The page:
Pokemon Mystery Dungeon is a Pokemon Game Actually About Friendship

If you’d only ever watched the animated series, it would be easy to believe that the core theme of Pokemon is friendship. However, the games offer a very different story to that of Ash and Pikachu; while NPCs from Professor Oak to N emphasise the importance of building friendships with Pokemon, the games themselves rarely reflect this. In fact, the only games that truly embody the core relationship between people and Pokemon are the Pokemon Mystery Dungeon titles, through the personification of Pokemon and the Pokemonification of people.

Every Pokemon Mystery Dungeon game begins the same way — with a series of questions about yourself. The questions range from serious ethical dilemmas to silly situations which ultimately determine what kind of a person — and thus, which Pokemon — you are. Once you’ve covered every aspect of your person and delved into some deep introspection, you wake up. Was it all a dream, or have you really turned into a Pokemon? No. You really are a Skitty.

You’re My Best Friend

Pokestrology out of the way, the first friendly face you see is another Pokemon. You can pick your partner, but they are always a kind, slightly weirded out, soul offering help. What happens next changes depending on the game, but generally the pair of you happen upon a lost, stranded, or otherwise helpless Pokemon. After a successful dungeon crawl, you both realise that helping others is kind of great, and increasingly necessary due to unexplained events happening in the Pokemon world. Thus begins your illustrious career as a Pokemon Rescue Team, and a beautiful friendship between you and your team, despite the fact you are in actuality a human being.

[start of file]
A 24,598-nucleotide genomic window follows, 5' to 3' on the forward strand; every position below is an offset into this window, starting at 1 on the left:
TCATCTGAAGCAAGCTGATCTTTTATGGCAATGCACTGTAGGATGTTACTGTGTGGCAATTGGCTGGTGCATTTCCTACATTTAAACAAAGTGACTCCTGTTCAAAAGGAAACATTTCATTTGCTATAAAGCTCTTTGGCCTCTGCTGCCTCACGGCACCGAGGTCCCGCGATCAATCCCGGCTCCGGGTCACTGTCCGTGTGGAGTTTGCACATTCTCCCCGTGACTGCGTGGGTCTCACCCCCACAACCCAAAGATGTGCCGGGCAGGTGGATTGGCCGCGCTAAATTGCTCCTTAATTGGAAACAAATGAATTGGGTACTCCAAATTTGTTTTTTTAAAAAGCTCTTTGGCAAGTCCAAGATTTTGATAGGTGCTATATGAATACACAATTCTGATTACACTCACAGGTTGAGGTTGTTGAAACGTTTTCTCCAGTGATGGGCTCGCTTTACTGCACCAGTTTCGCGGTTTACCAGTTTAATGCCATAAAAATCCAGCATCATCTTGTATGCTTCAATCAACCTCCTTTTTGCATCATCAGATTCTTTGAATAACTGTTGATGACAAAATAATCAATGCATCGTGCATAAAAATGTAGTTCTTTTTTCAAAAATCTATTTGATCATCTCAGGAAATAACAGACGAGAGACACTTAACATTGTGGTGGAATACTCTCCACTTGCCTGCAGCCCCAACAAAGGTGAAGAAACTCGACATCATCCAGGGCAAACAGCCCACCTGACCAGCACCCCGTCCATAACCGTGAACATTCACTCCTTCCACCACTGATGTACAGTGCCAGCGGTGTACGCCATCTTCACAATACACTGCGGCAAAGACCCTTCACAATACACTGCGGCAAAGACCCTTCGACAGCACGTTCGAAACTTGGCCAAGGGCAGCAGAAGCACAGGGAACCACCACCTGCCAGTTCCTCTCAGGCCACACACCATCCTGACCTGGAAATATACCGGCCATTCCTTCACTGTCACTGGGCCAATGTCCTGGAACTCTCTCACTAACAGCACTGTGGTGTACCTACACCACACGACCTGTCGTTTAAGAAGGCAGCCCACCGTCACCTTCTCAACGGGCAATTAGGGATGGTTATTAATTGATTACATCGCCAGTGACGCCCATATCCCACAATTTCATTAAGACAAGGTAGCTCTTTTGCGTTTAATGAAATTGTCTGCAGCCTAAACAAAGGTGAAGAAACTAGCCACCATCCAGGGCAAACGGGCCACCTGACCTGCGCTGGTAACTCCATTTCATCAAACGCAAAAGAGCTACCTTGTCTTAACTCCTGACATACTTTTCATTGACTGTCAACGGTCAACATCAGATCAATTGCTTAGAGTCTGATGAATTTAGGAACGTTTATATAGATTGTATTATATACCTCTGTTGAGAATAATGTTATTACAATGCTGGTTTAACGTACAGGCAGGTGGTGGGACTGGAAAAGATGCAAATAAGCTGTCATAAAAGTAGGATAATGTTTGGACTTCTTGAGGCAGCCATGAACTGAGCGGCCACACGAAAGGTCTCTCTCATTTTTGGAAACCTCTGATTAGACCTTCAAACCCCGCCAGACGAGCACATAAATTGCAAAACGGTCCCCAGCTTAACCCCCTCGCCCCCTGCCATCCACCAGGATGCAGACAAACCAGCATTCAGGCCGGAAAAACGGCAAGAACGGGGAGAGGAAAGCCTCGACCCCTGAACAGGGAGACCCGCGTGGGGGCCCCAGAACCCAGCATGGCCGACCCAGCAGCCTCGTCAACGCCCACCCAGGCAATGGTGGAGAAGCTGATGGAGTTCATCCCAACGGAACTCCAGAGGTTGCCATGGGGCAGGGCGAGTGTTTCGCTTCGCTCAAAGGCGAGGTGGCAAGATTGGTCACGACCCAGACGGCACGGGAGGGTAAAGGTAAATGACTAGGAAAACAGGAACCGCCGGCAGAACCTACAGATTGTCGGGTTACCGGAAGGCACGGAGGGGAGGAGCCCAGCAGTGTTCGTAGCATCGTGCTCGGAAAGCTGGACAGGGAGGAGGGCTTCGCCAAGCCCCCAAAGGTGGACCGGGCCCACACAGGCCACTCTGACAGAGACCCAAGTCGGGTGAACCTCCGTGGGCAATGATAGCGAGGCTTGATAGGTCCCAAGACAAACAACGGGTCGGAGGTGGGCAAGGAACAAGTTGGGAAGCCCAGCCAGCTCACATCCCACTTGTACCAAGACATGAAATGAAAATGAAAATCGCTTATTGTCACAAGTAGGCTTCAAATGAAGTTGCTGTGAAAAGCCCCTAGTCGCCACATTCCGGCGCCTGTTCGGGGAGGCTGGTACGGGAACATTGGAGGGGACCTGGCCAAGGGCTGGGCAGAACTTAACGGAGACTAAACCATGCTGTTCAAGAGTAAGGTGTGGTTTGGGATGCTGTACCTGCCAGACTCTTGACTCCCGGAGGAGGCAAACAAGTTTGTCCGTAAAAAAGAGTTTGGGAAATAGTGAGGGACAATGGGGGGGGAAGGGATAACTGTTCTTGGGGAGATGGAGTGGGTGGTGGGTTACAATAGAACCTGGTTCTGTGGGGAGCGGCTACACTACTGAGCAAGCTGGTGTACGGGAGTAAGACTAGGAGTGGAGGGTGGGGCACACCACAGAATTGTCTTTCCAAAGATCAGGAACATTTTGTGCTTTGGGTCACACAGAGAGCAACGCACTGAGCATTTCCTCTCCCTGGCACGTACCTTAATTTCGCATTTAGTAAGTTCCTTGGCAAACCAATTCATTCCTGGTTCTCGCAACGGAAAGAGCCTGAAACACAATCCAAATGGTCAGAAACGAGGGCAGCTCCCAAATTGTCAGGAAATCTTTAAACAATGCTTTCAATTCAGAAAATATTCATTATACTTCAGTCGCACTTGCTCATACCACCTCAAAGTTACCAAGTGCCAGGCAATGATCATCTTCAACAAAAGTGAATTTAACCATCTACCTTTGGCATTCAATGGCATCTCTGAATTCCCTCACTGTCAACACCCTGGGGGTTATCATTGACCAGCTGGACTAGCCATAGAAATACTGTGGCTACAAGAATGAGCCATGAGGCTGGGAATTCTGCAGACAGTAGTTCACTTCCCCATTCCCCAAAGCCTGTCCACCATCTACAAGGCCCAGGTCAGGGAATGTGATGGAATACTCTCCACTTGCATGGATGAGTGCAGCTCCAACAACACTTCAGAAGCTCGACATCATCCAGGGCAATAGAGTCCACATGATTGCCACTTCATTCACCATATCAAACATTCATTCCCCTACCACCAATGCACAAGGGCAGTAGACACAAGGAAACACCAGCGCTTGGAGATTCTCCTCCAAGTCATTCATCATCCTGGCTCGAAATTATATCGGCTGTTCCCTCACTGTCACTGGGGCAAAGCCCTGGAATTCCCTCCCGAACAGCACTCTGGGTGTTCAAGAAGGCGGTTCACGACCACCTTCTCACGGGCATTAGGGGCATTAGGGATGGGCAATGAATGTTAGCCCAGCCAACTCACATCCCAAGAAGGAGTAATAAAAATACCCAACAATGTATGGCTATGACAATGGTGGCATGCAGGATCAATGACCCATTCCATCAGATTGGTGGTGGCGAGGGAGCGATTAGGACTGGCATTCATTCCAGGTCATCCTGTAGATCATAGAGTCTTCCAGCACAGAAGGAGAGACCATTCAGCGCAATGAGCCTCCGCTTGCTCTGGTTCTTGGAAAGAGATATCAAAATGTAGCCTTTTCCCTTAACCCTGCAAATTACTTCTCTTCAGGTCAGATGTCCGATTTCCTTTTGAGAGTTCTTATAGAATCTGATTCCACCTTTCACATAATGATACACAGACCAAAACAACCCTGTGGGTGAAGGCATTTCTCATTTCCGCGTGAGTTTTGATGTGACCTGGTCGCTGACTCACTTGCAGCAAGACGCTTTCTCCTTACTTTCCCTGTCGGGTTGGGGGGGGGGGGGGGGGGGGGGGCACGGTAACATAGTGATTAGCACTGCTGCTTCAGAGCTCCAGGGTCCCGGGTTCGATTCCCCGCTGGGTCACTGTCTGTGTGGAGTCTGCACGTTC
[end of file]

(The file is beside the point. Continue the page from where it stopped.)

Contrast this with Ash’s first encounter with Pikachu. Their infamous partnership began with a bang — but not in a good way. Pikachu, for want of a better descriptor, was a moody bastard, and really didn’t want to be Ash’s partner. However, they overcame their initial struggles and grew to love each other. After 23 years of adventures in the anime, their bond is stronger than ever. That’s what the anime is all about — forming friendships with Pokemon on your journeys together.

And it’s not just Pikachu who Ash bonds with and befriends. Remember the abandoned Charmander suffering in the rain? Ash and Pikachu, along with Misty and Brock, save Charmander, and Nurse Joy helps it back to health. And what about Ash’s Butterfree, who he releases to be with its own kind? The anime plays host to hundreds of stories around battling, sure, but friendships take the fore, and this is something that the main series games are severely lacking.

A World We Must Defend

“This world is inhabited by creatures called Pokemon!” Professor Oak tells you in the opening of Pokemon Red and Blue. “For some people, Pokemon are pets. Others use them for fights.” 

While Oak studies Pokemon, you have no choice except to use them to battle. It’s for the greater good, you beat Team Rocket, save the world, yada yada yada, but where are the opportunities to really bond with your Pokemon?

Pokemon X & Y introduced Pokemon Amie, grooming and play mechanics which make your Pokemon happier and have a slight influence on their performances in battle. Subsequent games have included similar options in Pokemon Refresh and Pokemon Camp, but they are very much separate from your journey and completely unnecessary to complete the game.